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Am J Med. 2009 Nov;122(11):1055.e1-1055.e10. doi: 10.1016/j.amjmed.2009.05.024.

Quality of life after bariatric surgery: a population-based cohort study.

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Section of General Internal Medicine, Dartmouth-Hitchcock Medical Center, 1 Medical Center Drive, Lebanon, NH 03765.



Bariatric surgery leads to profound weight loss, but postoperative complications and psychosocial issues may impact long-term quality of life. The primary aim of this project was to examine whether such patients have better quality of life and self-reported functional status compared with obese adults who do not have bariatric surgery.


This population-based study of patients evaluated for Roux-en-Y gastric bypass surgery involved a survey consisting of baseline and follow-up single-item overall quality-of-life items (Linear Analogue Self-Assessment Questionnaire; LASA), follow-up quality of life (Short-Form-12), and activity (Goldman's Specific Activity Scale). A total of 268 and 273 surveys were mailed, with 148 (55.2%) operative and 88 (32.2%) nonoperative survey responders assessed, respectively. Linear regression was used, adjusting for changes in co-morbidity and functional status, to assess the differences in quality of life and activity level. Individual predictors of higher or better quality-of-life scores also were assessed.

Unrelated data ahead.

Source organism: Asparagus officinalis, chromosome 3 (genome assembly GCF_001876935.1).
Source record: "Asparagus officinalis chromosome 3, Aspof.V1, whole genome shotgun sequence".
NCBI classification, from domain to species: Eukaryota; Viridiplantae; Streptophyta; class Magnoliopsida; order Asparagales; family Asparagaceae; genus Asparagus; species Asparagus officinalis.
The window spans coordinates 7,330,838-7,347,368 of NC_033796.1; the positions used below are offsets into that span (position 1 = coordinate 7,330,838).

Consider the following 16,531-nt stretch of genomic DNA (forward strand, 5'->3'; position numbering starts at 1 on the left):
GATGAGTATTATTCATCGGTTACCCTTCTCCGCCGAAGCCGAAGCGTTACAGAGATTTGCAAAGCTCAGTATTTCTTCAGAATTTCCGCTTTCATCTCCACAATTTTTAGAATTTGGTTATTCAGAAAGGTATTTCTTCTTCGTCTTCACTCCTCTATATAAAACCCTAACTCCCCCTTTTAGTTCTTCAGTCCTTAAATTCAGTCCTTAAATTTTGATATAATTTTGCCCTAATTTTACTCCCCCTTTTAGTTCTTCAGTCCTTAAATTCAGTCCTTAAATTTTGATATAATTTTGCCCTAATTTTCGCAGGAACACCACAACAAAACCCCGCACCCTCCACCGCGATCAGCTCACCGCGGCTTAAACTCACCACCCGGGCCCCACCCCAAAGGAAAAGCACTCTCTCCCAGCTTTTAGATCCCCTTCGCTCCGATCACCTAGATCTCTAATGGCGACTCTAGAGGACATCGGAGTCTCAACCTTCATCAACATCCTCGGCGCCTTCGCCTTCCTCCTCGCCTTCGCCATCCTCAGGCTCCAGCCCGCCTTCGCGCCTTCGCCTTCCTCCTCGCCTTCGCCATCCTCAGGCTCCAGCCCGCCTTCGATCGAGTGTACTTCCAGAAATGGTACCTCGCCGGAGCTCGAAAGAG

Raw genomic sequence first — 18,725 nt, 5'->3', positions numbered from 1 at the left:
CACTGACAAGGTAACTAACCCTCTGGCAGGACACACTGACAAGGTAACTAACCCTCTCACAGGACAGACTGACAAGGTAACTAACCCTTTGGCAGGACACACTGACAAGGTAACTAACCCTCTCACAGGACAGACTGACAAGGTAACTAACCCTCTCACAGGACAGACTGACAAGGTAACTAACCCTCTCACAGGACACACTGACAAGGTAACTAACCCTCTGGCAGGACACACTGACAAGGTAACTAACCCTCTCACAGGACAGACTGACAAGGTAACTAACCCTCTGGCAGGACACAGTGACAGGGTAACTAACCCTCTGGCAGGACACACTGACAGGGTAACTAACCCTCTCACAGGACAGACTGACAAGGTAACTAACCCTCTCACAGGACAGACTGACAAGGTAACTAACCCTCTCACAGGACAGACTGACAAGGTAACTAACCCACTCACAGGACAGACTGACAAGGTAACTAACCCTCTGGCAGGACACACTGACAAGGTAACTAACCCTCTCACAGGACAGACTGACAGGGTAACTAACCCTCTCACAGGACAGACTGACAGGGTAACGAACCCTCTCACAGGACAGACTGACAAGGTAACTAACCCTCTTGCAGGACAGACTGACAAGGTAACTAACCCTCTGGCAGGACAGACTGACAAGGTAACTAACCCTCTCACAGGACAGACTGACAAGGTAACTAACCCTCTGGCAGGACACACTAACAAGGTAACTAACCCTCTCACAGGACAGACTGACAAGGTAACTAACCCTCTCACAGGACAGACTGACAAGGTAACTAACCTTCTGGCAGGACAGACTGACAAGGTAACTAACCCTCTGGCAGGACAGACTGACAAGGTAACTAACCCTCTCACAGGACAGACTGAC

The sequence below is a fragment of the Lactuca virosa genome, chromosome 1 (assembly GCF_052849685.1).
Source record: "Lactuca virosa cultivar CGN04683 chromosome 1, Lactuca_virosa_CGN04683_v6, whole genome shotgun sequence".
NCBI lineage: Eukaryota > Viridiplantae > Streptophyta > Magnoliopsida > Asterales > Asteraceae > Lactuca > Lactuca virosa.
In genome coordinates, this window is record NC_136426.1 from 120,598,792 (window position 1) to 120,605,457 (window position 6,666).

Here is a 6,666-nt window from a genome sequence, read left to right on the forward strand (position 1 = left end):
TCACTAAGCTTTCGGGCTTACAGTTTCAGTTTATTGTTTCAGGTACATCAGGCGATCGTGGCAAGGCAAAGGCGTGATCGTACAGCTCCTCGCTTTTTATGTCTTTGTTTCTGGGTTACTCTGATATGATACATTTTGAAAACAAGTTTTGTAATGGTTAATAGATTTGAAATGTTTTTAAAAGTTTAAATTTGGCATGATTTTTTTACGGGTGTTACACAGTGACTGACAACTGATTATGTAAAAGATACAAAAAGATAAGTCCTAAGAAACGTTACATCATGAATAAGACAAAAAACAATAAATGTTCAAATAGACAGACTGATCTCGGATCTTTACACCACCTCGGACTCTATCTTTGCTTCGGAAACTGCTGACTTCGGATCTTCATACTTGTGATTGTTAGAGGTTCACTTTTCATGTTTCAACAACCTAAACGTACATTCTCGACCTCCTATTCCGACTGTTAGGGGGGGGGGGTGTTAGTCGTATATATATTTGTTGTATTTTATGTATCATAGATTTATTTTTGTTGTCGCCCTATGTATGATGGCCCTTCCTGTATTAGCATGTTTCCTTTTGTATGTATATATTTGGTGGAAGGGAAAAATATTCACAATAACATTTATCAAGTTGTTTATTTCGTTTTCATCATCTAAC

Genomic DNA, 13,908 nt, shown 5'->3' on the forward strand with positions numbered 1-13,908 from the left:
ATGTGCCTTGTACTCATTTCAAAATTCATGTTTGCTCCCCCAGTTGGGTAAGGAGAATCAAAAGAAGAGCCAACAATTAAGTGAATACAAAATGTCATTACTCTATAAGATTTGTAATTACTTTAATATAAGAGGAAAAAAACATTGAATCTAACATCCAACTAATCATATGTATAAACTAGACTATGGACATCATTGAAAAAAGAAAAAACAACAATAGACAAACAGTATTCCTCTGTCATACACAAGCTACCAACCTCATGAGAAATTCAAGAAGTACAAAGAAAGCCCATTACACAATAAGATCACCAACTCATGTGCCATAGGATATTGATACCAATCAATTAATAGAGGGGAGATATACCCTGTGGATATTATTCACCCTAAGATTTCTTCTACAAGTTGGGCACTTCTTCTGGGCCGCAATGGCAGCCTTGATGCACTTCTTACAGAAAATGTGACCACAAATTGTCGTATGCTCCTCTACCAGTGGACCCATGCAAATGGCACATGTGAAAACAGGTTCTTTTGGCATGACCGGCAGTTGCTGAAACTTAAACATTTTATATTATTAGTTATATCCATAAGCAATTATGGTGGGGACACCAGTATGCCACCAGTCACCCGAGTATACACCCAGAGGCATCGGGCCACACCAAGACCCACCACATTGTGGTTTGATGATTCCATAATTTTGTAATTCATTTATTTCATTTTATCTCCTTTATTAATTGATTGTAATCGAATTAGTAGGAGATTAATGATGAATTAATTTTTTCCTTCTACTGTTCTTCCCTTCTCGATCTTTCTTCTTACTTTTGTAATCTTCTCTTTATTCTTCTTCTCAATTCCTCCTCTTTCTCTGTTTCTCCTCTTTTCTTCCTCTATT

There were no major differences in baseline characteristics between survey responders and nonresponders. Mean follow-up was 4.0 and 3.8 years in the operative and nonoperative groups, respectively. The change in overall LASA from baseline to follow-up between groups was 3.1 + or - 0.4 (P <.001). The adjusted Short-Form-12 score was 14.4 points higher in operative patients (P <.001) at follow-up. Operative patients had symptomatic improvement as measured by Specific Activity Scale status (odds ratio 7.5, P <.001) and self-reported exercise tolerance (odds ratio 2.61, P = .01) at follow-up compared with nonoperative patients. Predictors of a high follow-up LASA (P <.05) included initial treatment for depression, percent of weight lost, and absence of dyslipidemia and cardiovascular disease. Follow-up Short-Form-12 predictors included percent of weight loss, absence of baseline diabetes, baseline depression treatment, and follow-up cardiovascular disease.


Profound weight loss after bariatric surgery, seeking treatment for depression, and absence of medical co-morbidities appears to predict better quality of life and self-reported functional status.

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